"Any man who would lie, cheat, or steal, isn't a man."
Those who judge a book by the cover might dismiss his contribution to the Kohrs & Bielenberg operation, but Kohrs never did. Johney had no time or patience for the outer show of wealth. His dress was that of an outdoorsman who preferred comfort to style.
His contributions to the livestock industry were many. Among them was his development of the Big Circle horses. Breeding thoroughbred studs to hardy native mares, Bielenberg bred cow ponies which could do a twenty-mile circle in half a day during the roundup. This was a huge territory to cover in trailless, broken country, where cattle scattered over two million acres within a single grazing district.
These forerunners of today's quarter horses were in high demand throughout the territory. Johney occasionally raced his thoroughbreds against those of other prominent breeders, including copper king Marcus Daly.
Kohrs and Bielenberg made copies of all their outgoing correspondence. Though Kohrs was popularly known as "the cattle baron," nearly all the hundreds of letters about cattle were in fact written by Bielenberg. Ironically, more letters written by Kohrs involved mining ventures and investments than they did cattle. The two men complemented each other. Their mutual trust was implicit and abiding.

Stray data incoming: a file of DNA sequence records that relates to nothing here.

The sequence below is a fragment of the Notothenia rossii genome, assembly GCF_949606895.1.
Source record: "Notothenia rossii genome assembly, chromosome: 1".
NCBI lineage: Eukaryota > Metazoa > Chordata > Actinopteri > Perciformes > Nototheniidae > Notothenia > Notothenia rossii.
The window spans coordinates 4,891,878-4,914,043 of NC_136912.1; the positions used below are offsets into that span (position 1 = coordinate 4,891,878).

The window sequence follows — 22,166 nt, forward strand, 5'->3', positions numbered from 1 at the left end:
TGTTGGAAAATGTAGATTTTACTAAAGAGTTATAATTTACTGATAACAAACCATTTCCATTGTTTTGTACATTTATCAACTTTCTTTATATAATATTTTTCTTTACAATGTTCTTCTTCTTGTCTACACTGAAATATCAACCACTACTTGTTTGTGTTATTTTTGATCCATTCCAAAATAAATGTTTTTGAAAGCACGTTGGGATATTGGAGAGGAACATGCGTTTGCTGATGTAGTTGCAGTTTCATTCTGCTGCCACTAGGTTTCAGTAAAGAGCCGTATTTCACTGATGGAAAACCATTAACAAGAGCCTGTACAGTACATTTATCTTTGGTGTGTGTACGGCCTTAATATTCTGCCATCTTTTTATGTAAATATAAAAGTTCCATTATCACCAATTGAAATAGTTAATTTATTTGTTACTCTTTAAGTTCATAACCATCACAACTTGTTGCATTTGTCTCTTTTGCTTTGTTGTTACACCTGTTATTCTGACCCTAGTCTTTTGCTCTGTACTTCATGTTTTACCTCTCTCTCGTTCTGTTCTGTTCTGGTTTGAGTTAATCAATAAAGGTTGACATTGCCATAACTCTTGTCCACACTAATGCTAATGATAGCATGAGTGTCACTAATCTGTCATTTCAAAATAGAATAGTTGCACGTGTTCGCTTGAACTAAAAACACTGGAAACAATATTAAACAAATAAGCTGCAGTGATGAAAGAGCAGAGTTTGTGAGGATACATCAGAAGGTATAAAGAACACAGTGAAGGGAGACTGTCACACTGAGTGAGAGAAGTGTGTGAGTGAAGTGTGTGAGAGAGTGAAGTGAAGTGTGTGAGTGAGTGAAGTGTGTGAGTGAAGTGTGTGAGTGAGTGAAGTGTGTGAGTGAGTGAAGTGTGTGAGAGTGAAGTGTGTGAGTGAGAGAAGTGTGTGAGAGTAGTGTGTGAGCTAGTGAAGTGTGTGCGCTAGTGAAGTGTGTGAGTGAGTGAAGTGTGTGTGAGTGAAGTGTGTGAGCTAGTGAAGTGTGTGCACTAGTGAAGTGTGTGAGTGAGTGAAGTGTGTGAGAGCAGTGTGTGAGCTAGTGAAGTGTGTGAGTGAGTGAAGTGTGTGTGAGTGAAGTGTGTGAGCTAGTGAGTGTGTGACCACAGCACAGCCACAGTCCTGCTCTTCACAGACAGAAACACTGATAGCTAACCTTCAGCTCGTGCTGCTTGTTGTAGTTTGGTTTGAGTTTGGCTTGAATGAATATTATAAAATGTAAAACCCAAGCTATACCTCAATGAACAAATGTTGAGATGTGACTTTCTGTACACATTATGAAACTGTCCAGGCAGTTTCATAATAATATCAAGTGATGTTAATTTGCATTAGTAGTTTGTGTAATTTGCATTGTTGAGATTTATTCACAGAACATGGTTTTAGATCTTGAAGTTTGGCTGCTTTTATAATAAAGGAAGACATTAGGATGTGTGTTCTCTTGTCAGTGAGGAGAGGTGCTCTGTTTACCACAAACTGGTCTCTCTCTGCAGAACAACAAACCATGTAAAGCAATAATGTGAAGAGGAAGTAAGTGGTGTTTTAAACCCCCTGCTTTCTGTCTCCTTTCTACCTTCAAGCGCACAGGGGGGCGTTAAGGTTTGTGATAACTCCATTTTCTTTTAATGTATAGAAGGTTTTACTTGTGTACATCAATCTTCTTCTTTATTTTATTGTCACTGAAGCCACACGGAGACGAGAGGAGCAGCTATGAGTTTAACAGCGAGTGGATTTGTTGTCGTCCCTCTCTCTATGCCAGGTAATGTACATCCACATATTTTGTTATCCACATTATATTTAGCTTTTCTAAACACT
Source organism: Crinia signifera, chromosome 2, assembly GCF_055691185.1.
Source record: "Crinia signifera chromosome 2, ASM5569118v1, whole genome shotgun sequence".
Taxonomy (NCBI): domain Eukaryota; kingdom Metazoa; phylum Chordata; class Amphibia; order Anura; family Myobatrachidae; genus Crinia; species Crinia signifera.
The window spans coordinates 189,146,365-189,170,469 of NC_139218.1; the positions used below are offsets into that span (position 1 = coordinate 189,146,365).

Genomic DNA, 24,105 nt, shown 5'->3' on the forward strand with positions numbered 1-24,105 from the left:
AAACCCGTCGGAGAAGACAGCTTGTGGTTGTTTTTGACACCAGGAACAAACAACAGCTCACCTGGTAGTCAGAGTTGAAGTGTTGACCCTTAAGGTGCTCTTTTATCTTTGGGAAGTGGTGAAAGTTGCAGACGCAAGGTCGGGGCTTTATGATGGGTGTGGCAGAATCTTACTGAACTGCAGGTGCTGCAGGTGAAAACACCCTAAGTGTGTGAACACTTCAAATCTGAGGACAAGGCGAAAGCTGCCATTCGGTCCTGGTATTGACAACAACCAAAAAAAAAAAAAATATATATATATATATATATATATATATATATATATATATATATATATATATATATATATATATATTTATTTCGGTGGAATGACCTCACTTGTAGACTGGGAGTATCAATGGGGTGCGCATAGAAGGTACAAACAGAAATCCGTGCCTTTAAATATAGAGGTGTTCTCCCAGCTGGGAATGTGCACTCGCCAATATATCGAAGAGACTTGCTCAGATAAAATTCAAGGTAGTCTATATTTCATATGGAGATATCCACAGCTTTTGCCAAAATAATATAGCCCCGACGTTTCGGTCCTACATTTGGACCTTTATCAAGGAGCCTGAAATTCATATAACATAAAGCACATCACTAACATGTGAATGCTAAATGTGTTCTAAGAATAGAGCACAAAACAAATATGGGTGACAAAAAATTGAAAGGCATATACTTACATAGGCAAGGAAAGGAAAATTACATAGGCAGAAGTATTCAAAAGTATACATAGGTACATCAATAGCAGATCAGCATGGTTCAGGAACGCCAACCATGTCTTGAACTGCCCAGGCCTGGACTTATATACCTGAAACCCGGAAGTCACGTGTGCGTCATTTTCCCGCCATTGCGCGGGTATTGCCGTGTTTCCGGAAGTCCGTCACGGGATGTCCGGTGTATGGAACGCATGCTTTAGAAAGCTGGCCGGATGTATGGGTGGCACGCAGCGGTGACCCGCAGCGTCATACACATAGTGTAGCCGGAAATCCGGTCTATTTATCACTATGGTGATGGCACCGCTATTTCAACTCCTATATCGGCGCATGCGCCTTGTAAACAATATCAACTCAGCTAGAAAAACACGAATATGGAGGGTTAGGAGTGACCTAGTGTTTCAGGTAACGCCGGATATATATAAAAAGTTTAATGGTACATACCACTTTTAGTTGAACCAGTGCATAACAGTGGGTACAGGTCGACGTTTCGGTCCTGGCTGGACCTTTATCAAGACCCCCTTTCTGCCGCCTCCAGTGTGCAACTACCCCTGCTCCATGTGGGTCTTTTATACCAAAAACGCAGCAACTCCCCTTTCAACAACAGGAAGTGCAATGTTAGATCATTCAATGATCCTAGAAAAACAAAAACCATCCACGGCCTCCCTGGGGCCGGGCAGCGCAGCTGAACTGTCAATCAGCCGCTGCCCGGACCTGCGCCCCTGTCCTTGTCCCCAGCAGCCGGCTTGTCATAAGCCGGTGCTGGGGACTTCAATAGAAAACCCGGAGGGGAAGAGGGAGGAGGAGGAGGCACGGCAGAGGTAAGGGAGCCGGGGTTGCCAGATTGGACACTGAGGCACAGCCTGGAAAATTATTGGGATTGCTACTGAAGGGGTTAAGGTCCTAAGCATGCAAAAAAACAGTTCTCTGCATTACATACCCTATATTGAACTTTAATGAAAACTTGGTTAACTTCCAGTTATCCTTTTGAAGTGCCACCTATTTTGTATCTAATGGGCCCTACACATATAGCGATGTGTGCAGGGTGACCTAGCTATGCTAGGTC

Together they ran a mainly steer operation, buying and grazing two-year-olds on the open range, before shipping them to market as three- and four-year-olds. With the close of the open range, Johney oversaw the gradual transition to a cow/calf operation, with a breeding herd providing new stock to replace cattle shipped to Chicago. In a 1900 letter, Johney correctly predicted "Herefords are the coming breed for Montana."
His correspondence written prior to his death from cancer at age 74 show he was still actively engaged in marketing and sale of Kohrs & Bielenberg cattle.
Like his brother, Bielenberg was active in Montana territorial and state legislatures and the Montana Stockgrowers Association. With his death in 1922, the last tie to the open range was cut. The home ranch entered an uncertain caretaker era, managed as a component of the Kohrs Trust.
Did You Know?
Ranchers branded, or marked their cattle with a symbol of their ranch. Each ranch had their own symbol. The brand helped ranchers identify their animals and it also discouraged thieves from stealing the cattle.